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No More Battles: Morning routines that work!

setting a morning routine

Over and over I hear from parents who feel like the life has been drained out of them before they’ve even made it through their morning coffee. Kids are sluggish and full of complaints from the moment they open their eyes; parents are nagging and panicking about being late (again); the whole family is angry and anxious and starts their day feeling awful. It doesn’t have to be this way! You can say goodbye to those morning battles and find a routine that works!

7 Tips for a Successful Morning Routine:

  1. Sleep. You know it and I know it. We are never going to be at our best when we’re tired. I know that this is easier said than done, but for your morning to go as smoothly as possible your kiddo AND you should be as well-rested as possible. It’s not enough to get one good night of sleep to make up for a weekend of late nights. That means working on your sleep hygiene, including going to sleep and waking up at the same times each day.
  2. Nourished Brain. Eat breakfast. The research is SO clear on this. Your child will be a more effective decision maker and have better attention and memory if they’ve eaten breakfast.  If your child rejects the notion of breakfast, try something sneaky… like a smoothie. It may not be ideal, but drinking their breakfast while getting ready may be easier than sitting down to eat for a child who would otherwise not eat at all. Relatedly, some kiddos’ brain chemistry is a whole lot more balanced with medication. If your child is taking medication, keep it consistent. Talk to your child’s prescribing practitioner. Ask about any tips they have for timing daily dosages to set them up for success. Also, speaking from experience with numerous teens and tweens, please help monitor their medication to ensure that they maintain consistency. Your child may be very responsible, but for some medications a missed dosage can have a lasting impact.
  3. Screen Time Limits. As I write this, kids all over the world are sitting in front of a computer most of their school day due to the necessity of distance learning. Parents are also exhausted and without childcare. What does that mean? A lot of screen time. Look, I am certainly not without compassion. However, too much screen time can cause epic cases of the grouchies, lead to lack of movement, and disrupt sleep. In excess, it can also wreak havoc on the frontal lobe of the brain. This is the part of the brain that helps us with things like planning, follow through and organization. I believe deeply in a few things when it comes to screen time: not all screen time is created equal (school is not the same as watching tv); screen time, when offered as a reward, makes us want it more; and  “Zoom Fatigue” is real. If your child will be using screen time in the morning before school, avoid it being a “reward,” consider your parameters carefully and check out some surprising secret solutions for setting screen time limits.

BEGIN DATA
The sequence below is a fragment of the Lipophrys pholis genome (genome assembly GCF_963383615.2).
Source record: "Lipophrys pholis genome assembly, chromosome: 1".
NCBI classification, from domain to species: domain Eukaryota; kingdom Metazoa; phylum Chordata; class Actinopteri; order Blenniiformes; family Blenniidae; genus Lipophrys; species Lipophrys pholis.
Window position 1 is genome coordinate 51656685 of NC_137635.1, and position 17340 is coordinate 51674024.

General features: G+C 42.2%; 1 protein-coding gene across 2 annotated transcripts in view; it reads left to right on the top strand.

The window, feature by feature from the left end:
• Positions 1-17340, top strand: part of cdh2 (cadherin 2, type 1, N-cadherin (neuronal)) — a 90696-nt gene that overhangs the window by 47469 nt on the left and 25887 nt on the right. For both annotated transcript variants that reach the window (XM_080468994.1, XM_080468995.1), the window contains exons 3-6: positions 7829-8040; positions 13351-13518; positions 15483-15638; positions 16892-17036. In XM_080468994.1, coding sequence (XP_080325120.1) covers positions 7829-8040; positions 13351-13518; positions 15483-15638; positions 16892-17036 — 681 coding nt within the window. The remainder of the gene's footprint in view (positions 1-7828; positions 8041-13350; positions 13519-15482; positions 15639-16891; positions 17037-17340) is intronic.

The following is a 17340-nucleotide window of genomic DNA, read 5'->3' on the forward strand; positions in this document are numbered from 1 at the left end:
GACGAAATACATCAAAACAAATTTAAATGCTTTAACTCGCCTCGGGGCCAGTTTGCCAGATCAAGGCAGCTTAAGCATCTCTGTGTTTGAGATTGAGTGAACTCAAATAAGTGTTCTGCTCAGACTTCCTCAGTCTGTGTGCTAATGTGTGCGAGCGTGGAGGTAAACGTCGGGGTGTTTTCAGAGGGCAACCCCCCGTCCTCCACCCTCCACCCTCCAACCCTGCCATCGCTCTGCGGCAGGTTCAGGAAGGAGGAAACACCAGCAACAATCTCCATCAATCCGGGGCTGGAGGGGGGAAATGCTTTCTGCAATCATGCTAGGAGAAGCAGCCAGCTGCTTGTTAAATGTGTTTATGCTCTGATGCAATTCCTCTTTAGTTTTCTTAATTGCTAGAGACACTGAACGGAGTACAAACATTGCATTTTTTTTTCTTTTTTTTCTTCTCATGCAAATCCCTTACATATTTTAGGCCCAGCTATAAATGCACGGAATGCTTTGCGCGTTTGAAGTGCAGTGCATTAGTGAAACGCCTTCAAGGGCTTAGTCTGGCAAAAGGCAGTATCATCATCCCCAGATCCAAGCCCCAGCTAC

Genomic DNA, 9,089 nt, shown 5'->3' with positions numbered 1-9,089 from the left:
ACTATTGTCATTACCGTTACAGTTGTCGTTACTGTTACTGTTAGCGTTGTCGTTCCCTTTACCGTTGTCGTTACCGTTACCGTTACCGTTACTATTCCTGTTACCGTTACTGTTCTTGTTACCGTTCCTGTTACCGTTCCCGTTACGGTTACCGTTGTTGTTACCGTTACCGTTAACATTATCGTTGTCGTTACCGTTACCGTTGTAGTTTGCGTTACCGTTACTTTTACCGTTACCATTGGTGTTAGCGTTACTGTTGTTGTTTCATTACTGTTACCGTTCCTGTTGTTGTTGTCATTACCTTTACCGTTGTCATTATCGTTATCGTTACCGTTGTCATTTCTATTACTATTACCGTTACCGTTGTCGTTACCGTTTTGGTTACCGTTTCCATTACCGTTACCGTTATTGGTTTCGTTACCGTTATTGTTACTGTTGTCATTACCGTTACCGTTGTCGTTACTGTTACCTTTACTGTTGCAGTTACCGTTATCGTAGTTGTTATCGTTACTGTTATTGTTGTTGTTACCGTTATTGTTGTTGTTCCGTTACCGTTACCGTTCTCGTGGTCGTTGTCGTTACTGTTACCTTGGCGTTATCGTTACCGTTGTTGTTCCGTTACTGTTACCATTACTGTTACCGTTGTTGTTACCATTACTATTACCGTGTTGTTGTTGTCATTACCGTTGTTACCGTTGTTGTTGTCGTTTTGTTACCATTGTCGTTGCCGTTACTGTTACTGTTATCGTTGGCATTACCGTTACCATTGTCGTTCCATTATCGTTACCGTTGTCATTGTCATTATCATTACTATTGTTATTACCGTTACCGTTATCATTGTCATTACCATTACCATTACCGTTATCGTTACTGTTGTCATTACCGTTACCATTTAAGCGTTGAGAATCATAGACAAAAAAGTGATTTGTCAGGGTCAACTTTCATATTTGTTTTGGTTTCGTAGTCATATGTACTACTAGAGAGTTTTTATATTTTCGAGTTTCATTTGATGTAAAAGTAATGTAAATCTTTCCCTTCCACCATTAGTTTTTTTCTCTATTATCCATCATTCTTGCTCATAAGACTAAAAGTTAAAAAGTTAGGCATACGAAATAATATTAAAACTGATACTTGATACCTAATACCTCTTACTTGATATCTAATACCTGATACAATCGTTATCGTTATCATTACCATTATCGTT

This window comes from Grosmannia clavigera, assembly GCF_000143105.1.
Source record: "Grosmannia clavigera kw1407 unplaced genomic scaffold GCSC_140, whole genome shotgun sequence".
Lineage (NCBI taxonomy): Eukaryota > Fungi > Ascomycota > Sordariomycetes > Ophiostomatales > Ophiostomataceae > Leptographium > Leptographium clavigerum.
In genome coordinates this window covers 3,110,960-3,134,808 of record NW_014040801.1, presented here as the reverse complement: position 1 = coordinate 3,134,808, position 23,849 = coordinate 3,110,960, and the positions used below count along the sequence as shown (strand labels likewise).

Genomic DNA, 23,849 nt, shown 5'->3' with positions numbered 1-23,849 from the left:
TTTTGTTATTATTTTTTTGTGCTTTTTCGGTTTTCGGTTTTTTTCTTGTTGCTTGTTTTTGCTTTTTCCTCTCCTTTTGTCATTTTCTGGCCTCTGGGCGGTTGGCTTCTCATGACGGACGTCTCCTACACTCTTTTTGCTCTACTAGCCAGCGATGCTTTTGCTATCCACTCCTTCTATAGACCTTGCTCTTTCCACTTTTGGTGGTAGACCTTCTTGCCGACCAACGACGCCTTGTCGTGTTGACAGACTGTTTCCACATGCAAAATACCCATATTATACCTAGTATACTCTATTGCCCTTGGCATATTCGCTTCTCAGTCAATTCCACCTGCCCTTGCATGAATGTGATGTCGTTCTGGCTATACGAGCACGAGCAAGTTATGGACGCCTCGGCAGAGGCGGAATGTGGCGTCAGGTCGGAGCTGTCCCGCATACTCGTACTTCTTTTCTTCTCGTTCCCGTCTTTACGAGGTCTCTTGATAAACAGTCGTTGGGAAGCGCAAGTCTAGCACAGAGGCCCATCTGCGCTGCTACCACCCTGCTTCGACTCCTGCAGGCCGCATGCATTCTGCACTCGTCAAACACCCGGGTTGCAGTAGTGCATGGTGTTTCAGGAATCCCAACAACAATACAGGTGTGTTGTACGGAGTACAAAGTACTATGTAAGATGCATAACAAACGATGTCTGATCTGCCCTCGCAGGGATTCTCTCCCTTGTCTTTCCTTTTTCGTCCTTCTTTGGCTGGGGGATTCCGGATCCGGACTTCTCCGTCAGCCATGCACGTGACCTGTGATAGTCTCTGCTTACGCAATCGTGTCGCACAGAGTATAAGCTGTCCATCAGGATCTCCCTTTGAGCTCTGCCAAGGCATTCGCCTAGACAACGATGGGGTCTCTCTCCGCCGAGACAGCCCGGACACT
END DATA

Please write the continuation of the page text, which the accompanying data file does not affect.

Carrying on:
4. Musical Associations. We are all creatures of habit and tend to respond predictably to cues in our environment. Think about it this way. Most of us have been exposed to one or another version of a clean up song often reserved for preschoolers. Have you ever witnessed it’s magic? When a teacher starts singing their version of the song, nearly all the students automatically go right into the task. They know what it symbolizes. These sorts of associations work for all ages and can work for any task. One easy way to do this is to create a household music playlist for the mornings (or have your child create one just for them). The lyrics don’t have to have anything to do with the specific task. The song itself will still operate as a symbol. You can time it out and designate, as a family, certain songs as markers for the start of a new activity. Just be sure that you use music that you enjoy and can tolerate listening to everyday.